|KAEX||KAEX 220153Z 14009KT 8SM CLR 26/22 A3006 RMK AO2 SLP183 T02610217|
|KAUS||KAUS 220153Z 15011KT 10SM FEW060 SCT095 29/21 A2999 RMK AO2 SLP143 T02940211 $|
|KBPT||KBPT 220153Z 11006KT 10SM FEW040 27/24 A3003 RMK AO2 SLP169 T02720244|
|KBTR||KBTR 220153Z 11009KT 10SM FEW013 FEW038 BKN080 25/22 A3012 RMK AO2 SLP197 T02500222|
|KCLL||KCLL 220153Z AUTO 14009KT 10SM CLR 28/22 A3001 RMK AO2 SLP159 T02780217|
|KCRP||KCRP 220151Z 13009G16KT 10SM FEW025 SCT250 29/23 A2995 RMK AO2 SLP142 T02890233|
|KCXO||KCXO 220153Z AUTO 11003KT 10SM CLR 24/23 A3004 RMK AO2 SLP169 T02440228|
|KDLF||KDLF 220156Z AUTO 14007KT 10SM SCT070 30/18 A2990 RMK AO2 SLP112 T03020176 RVRNO $|
|KDWH||KDWH 220153Z 12004KT 10SM CLR 27/21 A3003 RMK AO2 SLP166 T02670211|
|KEFD||KEFD 220150Z 12005KT 10SM FEW020 FEW250 27/23 A3001|
|KGLS||KGLS 220152Z AUTO 11010KT 10SM CLR 29/24 A3002 RMK AO2 SLP166 T02890244|
|KGPT||KGPT 220153Z 13009KT 10SM CLR 27/19 A3013 RMK AO2 SLP201 T02670189|
|KHOU||KHOU 220153Z 13005KT 10SM FEW015 FEW250 27/23 A3001 RMK AO2 SLP168 T02720233|
|KHRL||KHRL 220152Z 12008KT 10SM CLR 28/24 A2993 RMK AO2 SLP136 T02780239|
|KIAH||KIAH 220153Z 14008KT 10SM FEW025 27/23 A3002 RMK AO2 SLP166 T02670228 $|
|KLCH||KLCH 220153Z 12007KT 10SM FEW023 OVC065 27/23 A3006 RMK AO2 SLP187 T02720233|
|KMOB||KMOB 220156Z 14004KT 10SM CLR 24/21 A3015 RMK AO2 SLP207 T02440211|
|KMSY||KMSY 220153Z 09006KT 10SM OVC070 27/21 A3011 RMK AO2 SLP199 T02670211|
|KSAT||KSAT 220151Z 14015KT 10SM SCT060 29/21 A2999 RMK AO2 SLP136 T02890206|
|KSGR||KSGR 220153Z 13006KT 10SM CLR 27/24 A3002 RMK AO2 SLP165 T02720239|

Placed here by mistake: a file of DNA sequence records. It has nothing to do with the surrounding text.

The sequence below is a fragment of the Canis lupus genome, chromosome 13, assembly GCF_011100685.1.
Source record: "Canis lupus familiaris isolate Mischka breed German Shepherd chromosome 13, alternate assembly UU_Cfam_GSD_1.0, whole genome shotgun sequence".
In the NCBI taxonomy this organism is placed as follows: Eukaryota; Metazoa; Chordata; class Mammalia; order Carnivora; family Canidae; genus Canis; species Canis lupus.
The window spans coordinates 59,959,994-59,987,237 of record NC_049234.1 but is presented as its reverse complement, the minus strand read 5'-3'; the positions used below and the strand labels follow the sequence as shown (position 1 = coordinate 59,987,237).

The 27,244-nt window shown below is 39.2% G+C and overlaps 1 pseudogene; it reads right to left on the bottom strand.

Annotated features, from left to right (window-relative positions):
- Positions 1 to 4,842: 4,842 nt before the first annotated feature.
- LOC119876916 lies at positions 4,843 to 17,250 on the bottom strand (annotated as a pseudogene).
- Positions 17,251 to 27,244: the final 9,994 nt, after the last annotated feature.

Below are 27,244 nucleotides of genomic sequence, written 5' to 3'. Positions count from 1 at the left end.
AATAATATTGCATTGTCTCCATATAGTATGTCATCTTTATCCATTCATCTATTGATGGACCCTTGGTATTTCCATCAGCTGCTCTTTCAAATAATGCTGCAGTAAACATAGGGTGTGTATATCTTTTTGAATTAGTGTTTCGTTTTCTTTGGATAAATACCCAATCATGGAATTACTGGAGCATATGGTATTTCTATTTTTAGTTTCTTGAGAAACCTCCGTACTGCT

|KTME||KTME 220215Z AUTO 00000KT 10SM CLR 26/23 A3004 RMK AO2|
This is a composite plot of the radar summary, echo tops, storm movement, TVS and MESO signatures and watch boxes. The radar summary is color coded by precip type. Greens, yellows and reds are rain. Pinks are mixed precipitation (freezing rain, sleet). Blues are snow. NOTE: Radar data is susceptible to a phenomena called anomalous propagation. This generally happens at night and appears as a area of 20 dBZ echos (darkest green) which is centered around each radar site and expands with time. To try and reduce the problem, low echo values near the radar sites have been removed.
This image is the equivalent of taking a black and white photo of the earth. The bright areas show where the sun is being reflected back into space as a result of clouds or snow cover. Clouds and snow show up white. The thicker the cloud, the brighter the color. Land surfaces show up as gray and ocean surfaces nearly black. The major limitation to visible imagery is that it is only valid during daylight.
This type of image shows heat based radiation from the infrared spectrum. In other words, the warmer the surface, the more infrared radiation it emits. For a satellite image, cooler surfaces are bright and warmer surfaces are dark. Since the atmosphere cools as you increase in altitude, clouds would show up as bright areas and land surfaces as dark areas. In addition, low clouds will be more gray and higher clouds will show up more white. Tall thunderstorm clouds will show up as bright white and fog will be hard to discern from land areas. A large advantage of IR is that you can view it 24 hours a day.
This is a composite map contain the following analyses: radar summary (color filled areas), surface data plot (composite station model), frontal locations (in various bold lines) and pressure contours (in thin blue lines).